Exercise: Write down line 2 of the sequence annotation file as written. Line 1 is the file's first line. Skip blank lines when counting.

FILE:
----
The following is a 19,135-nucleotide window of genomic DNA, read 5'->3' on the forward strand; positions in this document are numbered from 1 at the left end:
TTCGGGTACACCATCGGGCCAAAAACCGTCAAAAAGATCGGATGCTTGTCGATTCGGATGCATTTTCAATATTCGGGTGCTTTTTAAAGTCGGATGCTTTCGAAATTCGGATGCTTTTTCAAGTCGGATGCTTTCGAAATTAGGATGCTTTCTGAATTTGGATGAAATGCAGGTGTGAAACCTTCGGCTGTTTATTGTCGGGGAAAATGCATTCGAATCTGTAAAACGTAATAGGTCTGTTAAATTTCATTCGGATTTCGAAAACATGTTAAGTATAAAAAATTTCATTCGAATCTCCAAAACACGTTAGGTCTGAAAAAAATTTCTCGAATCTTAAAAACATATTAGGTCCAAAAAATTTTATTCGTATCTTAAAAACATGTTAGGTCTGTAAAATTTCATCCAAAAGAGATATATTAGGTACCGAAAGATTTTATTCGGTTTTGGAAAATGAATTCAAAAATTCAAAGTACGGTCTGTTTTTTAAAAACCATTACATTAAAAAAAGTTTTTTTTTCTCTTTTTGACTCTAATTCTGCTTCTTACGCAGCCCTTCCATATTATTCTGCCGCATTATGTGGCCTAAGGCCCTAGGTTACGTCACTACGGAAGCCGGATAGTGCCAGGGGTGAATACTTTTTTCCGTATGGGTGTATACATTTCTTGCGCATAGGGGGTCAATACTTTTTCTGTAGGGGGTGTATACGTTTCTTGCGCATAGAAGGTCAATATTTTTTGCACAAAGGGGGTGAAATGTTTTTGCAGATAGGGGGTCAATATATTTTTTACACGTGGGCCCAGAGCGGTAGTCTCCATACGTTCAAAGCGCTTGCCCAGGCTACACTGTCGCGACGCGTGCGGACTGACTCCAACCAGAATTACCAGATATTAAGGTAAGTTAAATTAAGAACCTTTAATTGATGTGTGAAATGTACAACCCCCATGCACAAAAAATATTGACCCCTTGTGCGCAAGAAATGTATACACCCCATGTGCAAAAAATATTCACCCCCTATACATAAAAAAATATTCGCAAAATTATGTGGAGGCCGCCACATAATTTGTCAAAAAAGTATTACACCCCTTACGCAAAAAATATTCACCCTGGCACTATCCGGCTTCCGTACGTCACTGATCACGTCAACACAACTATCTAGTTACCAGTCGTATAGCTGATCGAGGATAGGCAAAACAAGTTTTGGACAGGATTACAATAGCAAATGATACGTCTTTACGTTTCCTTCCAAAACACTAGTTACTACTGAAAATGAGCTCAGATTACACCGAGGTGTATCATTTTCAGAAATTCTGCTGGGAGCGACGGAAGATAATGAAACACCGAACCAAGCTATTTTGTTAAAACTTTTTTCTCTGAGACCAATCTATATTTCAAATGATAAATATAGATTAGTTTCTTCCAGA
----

TTCGGGTACACCATCGGGCCAAAAACCGTCAAAAAGATCGGATGCTTGTCGATTCGGATGCATTTTCAATATTCGGGTGCTTTTTAAAGTCGGATGCTTTCGAAATTCGGATGCTTTTTCAAGTCGGATGCTTTCGAAATTAGGATGCTTTCTGAATTTGGATGAAATGCAGGTGTGAAACCTTCGGCTGTTTATTGTCGGGGAAAATGCATTCGAATCTGTAAAACGTAATAGGTCTGTTAAATTTCATTCGGATTTCGAAAACATGTTAAGTATAAAAAATTTCATTCGAATCTCCAAAACACGTTAGGTCTGAAAAAAATTTCTCGAATCTTAAAAACATATTAGGTCCAAAAAATTTTATTCGTATCTTAAAAACATGTTAGGTCTGTAAAATTTCATCCAAAAGAGATATATTAGGTACCGAAAGATTTTATTCGGTTTTGGAAAATGAATTCAAAAATTCAAAGTACGGTCTGTTTTTTAAAAACCATTACATTAAAAAAAGTTTTTTTTTCTCTTTTTGACTCTAATTCTGCTTCTTACGCAGCCCTTCCATATTATTCTGCCGCATTATGTGGCCTAAGGCCCTAGGTTACGTCACTACGGAAGCCGGATAGTGCCAGGGGTGAATACTTTTTTCCGTATGGGTGTATACATTTCTTGCGCATAGGGGGTCAATACTTTTTCTGTAGGGGGTGTATACGTTTCTTGCGCATAGAAGGTCAATATTTTTTGCACAAAGGGGGTGAAATGTTTTTGCAGATAGGGGGTCAATATATTTTTTACACGTGGGCCCAGAGCGGTAGTCTCCATACGTTCAAAGCGCTTGCCCAGGCTACACTGTCGCGACGCGTGCGGACTGACTCCAACCAGAATTACCAGATATTAAGGTAAGTTAAATTAAGAACCTTTAATTGATGTGTGAAATGTACAACCCCCATGCACAAAAAATATTGACCCCTTGTGCGCAAGAAATGTATACACCCCATGTGCAAAAAATATTCACCCCCTATACATAAAAAAATATTCGCAAAATTATGTGGAGGCCGCCACATAATTTGTCAAAAAAGTATTACACCCCTTACGCAAAAAATATTCACCCTGGCACTATCCGGCTTCCGTACGTCACTGATCACGTCAACACAACTATCTAGTTACCAGTCGTATAGCTGATCGAGGATAGGCAAAACAAGTTTTGGACAGGATTACAATAGCAAATGATACGTCTTTACGTTTCCTTCCAAAACACTAGTTACTACTGAAAATGAGCTCAGATTACACCGAGGTGTATCATTTTCAGAAATTCTGCTGGGAGCGACGGAAGATAATGAAACACCGAACCAAGCTATTTTGTTAAAACTTTTTTCTCTGAGACCAATCTATATTTCAAATGATAAATATAGATTAGTTTCTTCCAGA